Vertebral Fracture Symptoms

Typical Compression Fracture Symptoms

The main clinical symptoms of vertebral fractures typically include one or a combination of the following symptoms:

  1. Sudden onset of back pain
  2. Standing or walking will usually make the pain worse
  3. Lying on one's back makes the pain less intense
  4. Limited spinal mobility
  5. Height loss
  6. Deformity and disability

Musculoskeletal disorders (MSDs) are injuries or pain in the human musculoskeletal system, including the joints, ligaments, muscles, nerves, tendons, and structures that support limbs, neck and back.[1] MSDs can arise from a sudden exertion (e.g., lifting a heavy object), or they can arise from making the same motions repeatedly repetitive strain, or from repeated exposure to force, vibration, or awkward posture.[2] Injuries and pain in the musculoskeletal system caused by acute traumatic events like a car accident or fall are not considered musculoskeletal disorders.[3] MSDs can affect many different parts of the body including upper and lower back, neck, shoulders and extremities (arms, legs, feet, and hands).[4] Examples of MSDs include carpal tunnel syndrome, epicondylitis, tendinitis, back pain, tension neck syndrome, and hand-arm vibration syndrome.[2]


MSDs are caused by biomechanical load which is the force that must be applied to do tasks, the duration of the force applied, and the frequency with which tasks are performed.[6] Activities involving heavy loads can result in acute injury, but most occupation-related MSDs are from motions that are repetitive, or from maintaining a static position.[7] Even activities that do not require a lot of force can result in muscle damage if the activity is repeated often enough at short intervals.[7] MSD risk factors involve doing tasks with heavy force, repetition, or maintaining a nonneutral posture.[7] Of particular concern is the combination of heavy load with repetition.[7] Although awkward posture is often blamed for lower back pain, a systematic review of the literature failed to find a consistent connection.[8]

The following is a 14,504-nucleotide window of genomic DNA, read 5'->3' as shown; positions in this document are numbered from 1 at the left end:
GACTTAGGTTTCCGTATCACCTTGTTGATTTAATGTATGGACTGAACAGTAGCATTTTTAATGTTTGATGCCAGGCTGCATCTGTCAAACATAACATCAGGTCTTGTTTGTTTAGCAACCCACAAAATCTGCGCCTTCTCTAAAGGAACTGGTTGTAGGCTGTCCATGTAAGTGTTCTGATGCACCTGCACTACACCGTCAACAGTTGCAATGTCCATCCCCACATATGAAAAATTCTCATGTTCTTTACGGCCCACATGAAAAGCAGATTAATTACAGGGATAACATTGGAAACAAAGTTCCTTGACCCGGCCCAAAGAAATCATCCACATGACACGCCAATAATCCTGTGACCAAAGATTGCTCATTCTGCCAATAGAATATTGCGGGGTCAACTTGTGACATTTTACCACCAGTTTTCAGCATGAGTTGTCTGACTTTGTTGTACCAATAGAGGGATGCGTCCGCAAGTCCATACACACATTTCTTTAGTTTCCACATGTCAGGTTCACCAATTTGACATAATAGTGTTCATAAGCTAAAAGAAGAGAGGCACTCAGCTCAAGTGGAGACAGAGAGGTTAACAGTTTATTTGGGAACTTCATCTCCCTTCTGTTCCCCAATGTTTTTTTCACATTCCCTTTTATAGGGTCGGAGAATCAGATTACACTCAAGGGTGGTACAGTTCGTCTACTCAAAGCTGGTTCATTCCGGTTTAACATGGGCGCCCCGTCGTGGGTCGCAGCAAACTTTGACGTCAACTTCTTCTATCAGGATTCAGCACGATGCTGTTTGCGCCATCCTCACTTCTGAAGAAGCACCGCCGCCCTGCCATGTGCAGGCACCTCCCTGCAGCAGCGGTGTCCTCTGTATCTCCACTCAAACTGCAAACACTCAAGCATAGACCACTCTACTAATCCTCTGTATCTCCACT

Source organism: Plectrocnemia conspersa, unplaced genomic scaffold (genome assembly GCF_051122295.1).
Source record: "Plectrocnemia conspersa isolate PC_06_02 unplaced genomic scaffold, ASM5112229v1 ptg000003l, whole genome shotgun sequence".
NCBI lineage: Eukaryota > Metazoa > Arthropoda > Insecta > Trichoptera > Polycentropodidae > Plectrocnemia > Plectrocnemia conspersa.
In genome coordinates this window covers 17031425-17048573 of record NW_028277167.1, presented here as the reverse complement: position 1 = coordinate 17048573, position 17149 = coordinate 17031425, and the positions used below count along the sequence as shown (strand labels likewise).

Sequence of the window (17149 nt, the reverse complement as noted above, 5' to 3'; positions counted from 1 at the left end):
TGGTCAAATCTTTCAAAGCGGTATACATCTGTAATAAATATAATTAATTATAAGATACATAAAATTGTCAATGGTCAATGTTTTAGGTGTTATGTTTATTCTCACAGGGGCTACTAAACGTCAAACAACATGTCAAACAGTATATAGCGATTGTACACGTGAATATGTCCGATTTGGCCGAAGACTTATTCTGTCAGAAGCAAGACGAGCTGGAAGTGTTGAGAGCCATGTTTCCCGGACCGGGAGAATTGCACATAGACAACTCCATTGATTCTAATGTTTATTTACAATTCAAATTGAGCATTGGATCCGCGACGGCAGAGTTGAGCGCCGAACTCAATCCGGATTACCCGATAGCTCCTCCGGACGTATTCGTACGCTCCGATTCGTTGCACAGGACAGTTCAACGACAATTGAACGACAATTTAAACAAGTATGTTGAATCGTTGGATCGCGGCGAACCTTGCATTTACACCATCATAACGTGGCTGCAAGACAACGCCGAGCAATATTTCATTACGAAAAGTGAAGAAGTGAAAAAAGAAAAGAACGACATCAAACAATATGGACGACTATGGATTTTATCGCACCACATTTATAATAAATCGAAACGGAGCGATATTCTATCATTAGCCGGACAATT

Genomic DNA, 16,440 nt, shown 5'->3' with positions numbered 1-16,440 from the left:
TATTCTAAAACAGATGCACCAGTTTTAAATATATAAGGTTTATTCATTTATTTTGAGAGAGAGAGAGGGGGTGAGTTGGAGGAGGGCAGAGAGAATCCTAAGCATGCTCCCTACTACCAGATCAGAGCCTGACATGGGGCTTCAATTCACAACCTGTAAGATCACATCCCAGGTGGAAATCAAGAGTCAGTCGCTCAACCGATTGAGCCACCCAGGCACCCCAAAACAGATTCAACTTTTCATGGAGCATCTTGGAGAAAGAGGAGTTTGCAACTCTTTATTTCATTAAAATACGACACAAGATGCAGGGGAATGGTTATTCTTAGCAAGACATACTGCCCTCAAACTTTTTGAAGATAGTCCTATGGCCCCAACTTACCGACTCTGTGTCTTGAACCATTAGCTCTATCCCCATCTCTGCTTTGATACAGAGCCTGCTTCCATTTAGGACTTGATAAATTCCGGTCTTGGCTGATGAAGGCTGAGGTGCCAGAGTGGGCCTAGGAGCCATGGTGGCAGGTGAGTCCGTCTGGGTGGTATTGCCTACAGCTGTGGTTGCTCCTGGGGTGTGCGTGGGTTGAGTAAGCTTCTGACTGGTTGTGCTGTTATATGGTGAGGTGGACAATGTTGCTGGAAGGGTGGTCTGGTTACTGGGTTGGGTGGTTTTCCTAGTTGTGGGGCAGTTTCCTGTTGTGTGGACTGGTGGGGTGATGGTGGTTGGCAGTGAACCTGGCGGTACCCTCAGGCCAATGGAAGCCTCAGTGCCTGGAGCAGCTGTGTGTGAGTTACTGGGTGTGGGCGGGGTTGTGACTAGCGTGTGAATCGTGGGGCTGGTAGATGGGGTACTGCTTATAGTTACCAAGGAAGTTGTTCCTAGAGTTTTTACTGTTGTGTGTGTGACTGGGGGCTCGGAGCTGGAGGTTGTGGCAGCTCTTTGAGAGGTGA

Individual differences

People vary in their tendency to get MSDs. Gender is a factor with a higher rate in women than men.[7] Obesity is also a factor, with overweight individuals having a higher risk of some MSDs, specifically lower back.[9]


There is a growing consensus that psychosocial factors are another cause of some MSDs.[10] Some theories for this causal relationship found by many researchers include increased muscle tension, increased blood and fluid pressure, reduction of growth functions, pain sensitivity reduction, pupil dilation, body remaining at heightened state of sensitivity. Although research findings are inconsistent at this stage,[11] some of the workplace stressors found to be associated with MSDs in the workplace include high job demands, low social support, and overall job strain.[10][12][13] Researchers have consistently identified causal relationships between job dissatisfaction and MSDs. For example, improving job satisfaction can reduce 17-69 per cent of work-related back disorders and improving job control can reduce 37-84 per cent of work-related wrist disorders.[14]


Because workers maintain the same posture over long work days and often several years, even natural postures like standing can lead to MSDs like low back pain, but postures which are less natural like twisting or tension in the upper body are typically contributors to the development of MSDs because of the unnatural biomechanical load of these postures.[2][15] There is evidence that posture contributes to MSDs of the neck, shoulder, and back.[2] Repeated motion is another risk factor for MSDs of occupational origin because workers can perform the same movements repeatedly over long periods of time (e.g. typing leading to carpal tunnel syndrome), which can wear on the joints and muscles involved in the motion in question.[2] Workers doing repetitive motions at a high pace of work with little recovery time and workers with little to no control over the timing of motions (e.g. workers on assembly lines) are also prone to MSDs due to the motion of their work.[15] Force needed to perform actions on the job can also be associated with higher MSD risk in workers, because movements which require more force can fatigue muscles quicker which can lead to injury and/or pain.[2] Additionally, exposure to vibration (as in truck drivers or construction workers, for example) and extreme hot or cold temperatures can affect a worker's ability to judge force and strength, which can lead to development of MSDs.[15] Vibration exposure is also associated with hand-arm vibration syndrome, which has symptoms of lack of blood circulation to the fingers, nerve compression, tingling, and/or numbness.[16]


Assessment of MSDs are based on self-reports of symptoms and pain as well as physical examination by a doctor.[2] Doctors rely on medical history, recreational and occupational hazards, intensity of pain, a physical exam to locate the source of the pain, and sometimes lab tests, x-rays, or an MRI[17] Doctors look for specific criteria to diagnose each different musculoskeletal disorder, based on location, type, and intensity of pain, as well as what kind of restricted or painful movement a patient is experiencing.[2] A popular measure of MSDs is the Nordic Questionnaire that has a picture of the body with various areas labeled and asks the individual to indicate in which areas they have experienced pain, and in which areas has the pain interfered with normal activity.